zaibatsu

The Columbia Encyclopedia, 6th ed.

zaibatsu

zaibatsu (zī´bätsōō) [Jap.,=money clique], the great family-controlled banking and industrial combines of modern Japan. The leading zaibatsu (called keiretsu after World War II) are Mitsui, Mitsubishi, Dai Ichi Kangyo, Sumitomo, Sanwa, and Fuyo. They gained a position in the Japanese economy with few parallels elsewhere, except for the chaebols that have dominated the South Korean economy from the 1960s. (The chaebols, however, have tended to be less involved in banking and more dependent on government financing.)

Although the Mitsui were powerful bankers under the shogunate, most of the other zaibatsu developed after the Meiji restoration (1868), when, by subsidies and a favorable tax policy, the new government granted them a privileged position in the economic development of Japan. Later they helped finance strategic semiofficial enterprises in Japan and abroad, particularly in Taiwan and Korea. In the early 1930s the military clique tried to break the economic power of the zaibatsu but failed.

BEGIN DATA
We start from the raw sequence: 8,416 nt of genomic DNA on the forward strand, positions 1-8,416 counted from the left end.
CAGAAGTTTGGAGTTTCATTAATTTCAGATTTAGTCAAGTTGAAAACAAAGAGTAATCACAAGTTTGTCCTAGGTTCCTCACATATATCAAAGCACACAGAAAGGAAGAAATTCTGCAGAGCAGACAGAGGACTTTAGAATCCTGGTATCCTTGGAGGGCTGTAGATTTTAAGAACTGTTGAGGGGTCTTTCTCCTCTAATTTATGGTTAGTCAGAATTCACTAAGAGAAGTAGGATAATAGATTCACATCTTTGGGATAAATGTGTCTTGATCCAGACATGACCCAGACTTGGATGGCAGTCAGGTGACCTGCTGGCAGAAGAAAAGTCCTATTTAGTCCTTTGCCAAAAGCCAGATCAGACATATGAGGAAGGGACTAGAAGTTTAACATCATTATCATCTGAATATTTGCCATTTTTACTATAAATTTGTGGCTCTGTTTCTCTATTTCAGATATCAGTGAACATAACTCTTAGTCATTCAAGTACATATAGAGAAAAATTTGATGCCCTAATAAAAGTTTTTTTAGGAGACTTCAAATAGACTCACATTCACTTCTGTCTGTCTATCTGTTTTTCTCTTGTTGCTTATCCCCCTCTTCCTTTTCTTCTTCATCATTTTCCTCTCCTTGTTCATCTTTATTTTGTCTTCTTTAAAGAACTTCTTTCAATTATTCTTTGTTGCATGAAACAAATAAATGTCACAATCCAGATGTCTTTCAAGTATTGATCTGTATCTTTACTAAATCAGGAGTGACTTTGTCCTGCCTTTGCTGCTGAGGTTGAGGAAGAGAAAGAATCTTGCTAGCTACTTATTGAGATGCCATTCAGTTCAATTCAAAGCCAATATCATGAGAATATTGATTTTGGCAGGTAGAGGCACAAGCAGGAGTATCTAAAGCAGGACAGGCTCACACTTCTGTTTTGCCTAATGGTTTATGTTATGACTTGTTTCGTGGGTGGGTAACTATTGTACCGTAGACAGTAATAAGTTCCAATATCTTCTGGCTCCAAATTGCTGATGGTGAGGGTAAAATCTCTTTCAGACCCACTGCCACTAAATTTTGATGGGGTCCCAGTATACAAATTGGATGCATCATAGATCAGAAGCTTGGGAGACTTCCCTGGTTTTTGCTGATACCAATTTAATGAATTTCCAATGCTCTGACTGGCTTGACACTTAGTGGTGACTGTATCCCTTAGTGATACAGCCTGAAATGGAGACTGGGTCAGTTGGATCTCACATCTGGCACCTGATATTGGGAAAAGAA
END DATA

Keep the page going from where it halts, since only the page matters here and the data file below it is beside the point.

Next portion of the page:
In 1937 the four leading zaibatsu controlled directly one third of all bank deposits, one third of all foreign trade, one half of Japan's shipbuilding and maritime shipping, and most of the heavy industries. They maintained close relations with the major political parties. After Japan's surrender (1945) in World War II, the breakup of the zaibatsu was announced as a major aim of the Allied occupation, but in the 1950s and 1960s groups based on the old zaibatsu reemerged as keiretsu. The decision on the part of these groups in the post–World War II era to pool their resources greatly influenced Japan's subsequent rise as a global business power.

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